a personal insult that you would not allow me to become a blackguard in my own way, and if ever I get away from Australia and go honie — rich, respectable, and presentable — my family won't own mo. You see they are not accustomed to that sort of person in our family.' Ivor laughed as he answered : ' I am very, glad, too, wo met, Beausire ; I- toll, you frank ly I was sorry at first, but I am. uncommonly- glad now. I should have beon in a nicohole if it hadn't been for you.' Ivor meant what he said; lib was now thoroughly glad that he had Beausire as a companion and-partner. He now knew that Beausire had crossed that Rubicon which flows between the lands of Right and Wrong,' an^ he had gone over- the right bridge. He was now perfectly delighted with his compan ionship, and felt that, far from being a hind rance to his making a fortune, Boausire would aid him to that end as well, if not better, than any ono else. After smoking for some timow#ti silence, Ivor rose and offered his hand to Beausire, I who grasped it warmly, and then went to bed. I Boausire understood well the significance I
or tno iact tnat ivor naa ottered him- his 1 hand. The English are a cold-blooded;- un demonstrative raco, and, as was only natural —from their point of view— Iyor and 'Beau- sire had only shaken hands but onco since' Ivor's imprisonment at Kimberley. With tho dawn Ivor and Beausire started out on their quest for' gold. Both wore in a state of suppressed excitement which made conversation impossible. There was a groat charm in looking for gold, knowing that every thing depended on their own efforts and on chanco. It was very certain that thoro powers would bo exerted to the utmost when tho deadening effect of a fixed salary was ab sent. They selected what to them seemed a likely spot, and began their work. Thoy took it in turns to dig and wash tho soil, and they worked without coasing until tho sun had crosscd the meridian, withabsolutely no result. Each timo that tlieear tli had all been washed through the cradlo thoy looked with eager eyes to find that sediment of gold which ncyer came.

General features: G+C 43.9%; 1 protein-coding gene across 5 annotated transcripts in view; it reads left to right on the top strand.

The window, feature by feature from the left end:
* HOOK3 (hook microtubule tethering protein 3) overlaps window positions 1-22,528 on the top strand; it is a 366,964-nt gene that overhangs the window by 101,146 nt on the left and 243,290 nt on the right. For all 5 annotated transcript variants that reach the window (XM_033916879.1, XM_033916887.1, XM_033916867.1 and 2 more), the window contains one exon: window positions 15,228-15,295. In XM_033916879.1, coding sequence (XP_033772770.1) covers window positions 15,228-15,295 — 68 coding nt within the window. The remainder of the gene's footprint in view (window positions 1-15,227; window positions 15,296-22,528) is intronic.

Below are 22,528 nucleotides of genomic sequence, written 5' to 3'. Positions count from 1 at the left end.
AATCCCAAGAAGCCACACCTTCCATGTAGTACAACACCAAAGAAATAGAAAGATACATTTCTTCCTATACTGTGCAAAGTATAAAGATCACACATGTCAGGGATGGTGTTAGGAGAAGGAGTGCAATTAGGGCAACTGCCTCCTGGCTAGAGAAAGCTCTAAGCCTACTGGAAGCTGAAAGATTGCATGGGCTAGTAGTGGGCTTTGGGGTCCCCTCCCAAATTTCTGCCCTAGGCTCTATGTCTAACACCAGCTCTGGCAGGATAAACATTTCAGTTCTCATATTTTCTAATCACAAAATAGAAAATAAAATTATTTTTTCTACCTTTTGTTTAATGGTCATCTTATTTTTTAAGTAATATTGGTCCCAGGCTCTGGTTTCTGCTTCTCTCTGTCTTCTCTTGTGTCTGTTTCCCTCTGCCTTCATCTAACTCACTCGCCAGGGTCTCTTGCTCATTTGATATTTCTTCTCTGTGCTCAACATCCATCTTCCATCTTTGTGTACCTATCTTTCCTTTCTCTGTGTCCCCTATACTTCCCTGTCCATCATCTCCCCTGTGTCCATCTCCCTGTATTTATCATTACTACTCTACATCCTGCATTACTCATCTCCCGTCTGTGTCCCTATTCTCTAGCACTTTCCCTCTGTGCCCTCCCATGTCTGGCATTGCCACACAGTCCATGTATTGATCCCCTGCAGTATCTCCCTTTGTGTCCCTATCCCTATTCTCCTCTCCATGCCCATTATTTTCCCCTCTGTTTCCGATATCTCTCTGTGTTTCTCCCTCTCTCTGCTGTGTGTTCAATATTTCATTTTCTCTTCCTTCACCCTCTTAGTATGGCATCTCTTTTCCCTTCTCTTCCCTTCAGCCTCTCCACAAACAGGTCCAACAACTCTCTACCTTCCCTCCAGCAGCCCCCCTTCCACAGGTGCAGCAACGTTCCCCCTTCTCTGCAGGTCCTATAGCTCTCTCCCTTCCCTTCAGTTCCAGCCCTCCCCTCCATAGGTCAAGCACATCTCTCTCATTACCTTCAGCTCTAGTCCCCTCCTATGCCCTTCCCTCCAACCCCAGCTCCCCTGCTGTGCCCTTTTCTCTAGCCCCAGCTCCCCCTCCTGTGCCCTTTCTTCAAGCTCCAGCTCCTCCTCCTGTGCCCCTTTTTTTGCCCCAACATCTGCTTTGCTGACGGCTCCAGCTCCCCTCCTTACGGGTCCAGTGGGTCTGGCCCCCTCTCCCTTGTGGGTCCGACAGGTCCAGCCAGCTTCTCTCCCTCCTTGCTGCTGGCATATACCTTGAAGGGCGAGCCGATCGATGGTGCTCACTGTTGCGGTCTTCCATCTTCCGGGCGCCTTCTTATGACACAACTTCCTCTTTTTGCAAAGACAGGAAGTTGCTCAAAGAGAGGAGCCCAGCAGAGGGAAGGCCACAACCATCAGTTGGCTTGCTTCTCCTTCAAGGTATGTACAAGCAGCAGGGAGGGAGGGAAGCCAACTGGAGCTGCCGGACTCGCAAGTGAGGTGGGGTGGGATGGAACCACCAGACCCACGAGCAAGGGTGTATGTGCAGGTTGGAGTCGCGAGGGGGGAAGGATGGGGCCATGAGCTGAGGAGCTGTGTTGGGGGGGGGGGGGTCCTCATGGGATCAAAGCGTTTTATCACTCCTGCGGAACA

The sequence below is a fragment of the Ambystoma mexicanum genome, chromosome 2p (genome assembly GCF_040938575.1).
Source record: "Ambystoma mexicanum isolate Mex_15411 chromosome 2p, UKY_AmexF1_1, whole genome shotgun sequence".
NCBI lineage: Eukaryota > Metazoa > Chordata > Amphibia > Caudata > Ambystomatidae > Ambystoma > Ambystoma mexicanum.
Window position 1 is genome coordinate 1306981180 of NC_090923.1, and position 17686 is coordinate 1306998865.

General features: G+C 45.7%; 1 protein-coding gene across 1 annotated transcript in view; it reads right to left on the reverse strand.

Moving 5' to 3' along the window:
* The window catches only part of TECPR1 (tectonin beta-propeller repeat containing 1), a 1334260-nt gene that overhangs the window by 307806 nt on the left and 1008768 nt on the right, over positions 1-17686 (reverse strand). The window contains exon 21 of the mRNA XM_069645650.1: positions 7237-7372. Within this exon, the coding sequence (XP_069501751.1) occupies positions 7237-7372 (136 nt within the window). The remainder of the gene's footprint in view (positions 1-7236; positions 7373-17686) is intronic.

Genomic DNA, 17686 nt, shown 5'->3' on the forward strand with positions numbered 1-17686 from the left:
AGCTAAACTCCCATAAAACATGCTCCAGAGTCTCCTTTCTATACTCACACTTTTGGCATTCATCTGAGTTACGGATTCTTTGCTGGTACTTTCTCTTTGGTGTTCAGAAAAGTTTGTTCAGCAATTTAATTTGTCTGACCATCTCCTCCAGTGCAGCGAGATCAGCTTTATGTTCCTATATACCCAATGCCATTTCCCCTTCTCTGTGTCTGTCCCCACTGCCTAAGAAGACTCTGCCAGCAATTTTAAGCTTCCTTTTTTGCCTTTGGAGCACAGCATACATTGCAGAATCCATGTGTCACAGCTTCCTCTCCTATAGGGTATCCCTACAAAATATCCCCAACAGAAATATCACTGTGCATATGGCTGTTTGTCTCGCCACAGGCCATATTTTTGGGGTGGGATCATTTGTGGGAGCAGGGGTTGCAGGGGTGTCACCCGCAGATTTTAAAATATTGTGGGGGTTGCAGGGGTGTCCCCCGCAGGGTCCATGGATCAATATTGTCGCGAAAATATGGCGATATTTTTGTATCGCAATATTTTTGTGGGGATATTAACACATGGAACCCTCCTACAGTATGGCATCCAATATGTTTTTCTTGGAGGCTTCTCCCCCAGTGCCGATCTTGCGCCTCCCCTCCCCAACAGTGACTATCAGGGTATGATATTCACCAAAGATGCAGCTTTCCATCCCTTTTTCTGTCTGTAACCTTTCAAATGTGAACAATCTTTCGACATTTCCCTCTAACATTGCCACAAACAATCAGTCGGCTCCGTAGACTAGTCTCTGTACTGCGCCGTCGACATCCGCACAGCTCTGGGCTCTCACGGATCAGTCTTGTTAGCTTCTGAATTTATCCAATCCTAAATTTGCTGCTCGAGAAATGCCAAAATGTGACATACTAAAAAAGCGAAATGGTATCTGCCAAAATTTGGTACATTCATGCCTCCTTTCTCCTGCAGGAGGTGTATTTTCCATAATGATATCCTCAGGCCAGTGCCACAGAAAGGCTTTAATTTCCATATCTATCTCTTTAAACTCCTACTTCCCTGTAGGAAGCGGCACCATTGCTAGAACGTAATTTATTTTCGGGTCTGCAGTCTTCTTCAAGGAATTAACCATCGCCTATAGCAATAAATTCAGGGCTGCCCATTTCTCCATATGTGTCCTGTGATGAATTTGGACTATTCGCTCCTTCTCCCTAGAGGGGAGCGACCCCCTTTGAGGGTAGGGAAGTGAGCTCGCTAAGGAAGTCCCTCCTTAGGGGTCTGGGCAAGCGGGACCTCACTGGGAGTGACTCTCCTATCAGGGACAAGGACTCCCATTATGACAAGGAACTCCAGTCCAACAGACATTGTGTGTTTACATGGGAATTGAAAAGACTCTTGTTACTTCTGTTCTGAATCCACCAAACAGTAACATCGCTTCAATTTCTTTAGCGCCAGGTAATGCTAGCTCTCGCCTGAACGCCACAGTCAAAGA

So thoy worked all day and^ came bat night with empty hands, but it no ,waj| spirited. They wore so tired that the ni sity for eating became almost a iiuisanco.. After they had finished their meal, g ^ lay stretch at full length outside their ..., and smoked. For long tho silonco waSmeisI; broken. At length Ivor said : . ' Well, Beausire, wo can hardly e*Pe'Ljon make our fortuno in ono day.' . Wfc . ' Not quito,' answered Beausiro, as, blew a great cloud of smoke up into the .^,.y - night air. ' I think that tho soil we t»'«. i, to-day was a little too clayey. Perhaps .j ought to make for lighter soil. I have alwvf - beon told that for this surfaco mining .li^-'t, soil is the best.' j - ' I daresay you aro right. Wo are bound, at any rate, to stick to ono spot. ? have got lots of room between hero and tl, -0 desert to try our luck.' ;j ; .. ' Oh, Lord, I ara tired,' yawned Beausire,'. 'That will soon wear off,' said Ivor, with a laugh. ? i. ' What do you intend to do, Ivor, if vA' ' make a modorato sum at this surfacemi'/i ing ?' ' Go in for shaft- mining — if we ean c_opie across a reef anywhere worth working.
'But thart would practically mean tnat.uo^ should have to say hore all our lives.' ? ' Npt a bit «of it. If wc can find a reef worth anything, awl gets some fair specimens of gold out of it, we shall have no difficulty in disposing of it if we want to.' ' Well I ho[jr it wont bo very long. Any how, I don't mwin to imploy that I see any prospect of my getting tired of this in the the immediate future, but I daresay the devil will arise in me some time or other, and I shall begin to liaukor aftor civilization again. ' You had botter make somo money first in order to be able to enjoy civilization when you do get back to it.' ' Yes, so I supposo. I think I shall try enjoying myself on a now' plan, too, when I do have a chance again. It strikes me that mere raking is a poor form of sport.' ' There I agrie with you entirely. Come on, old chap, let's turn in.' ' All right. Let's hope for botter luck to morrow.' . (To ho continued.')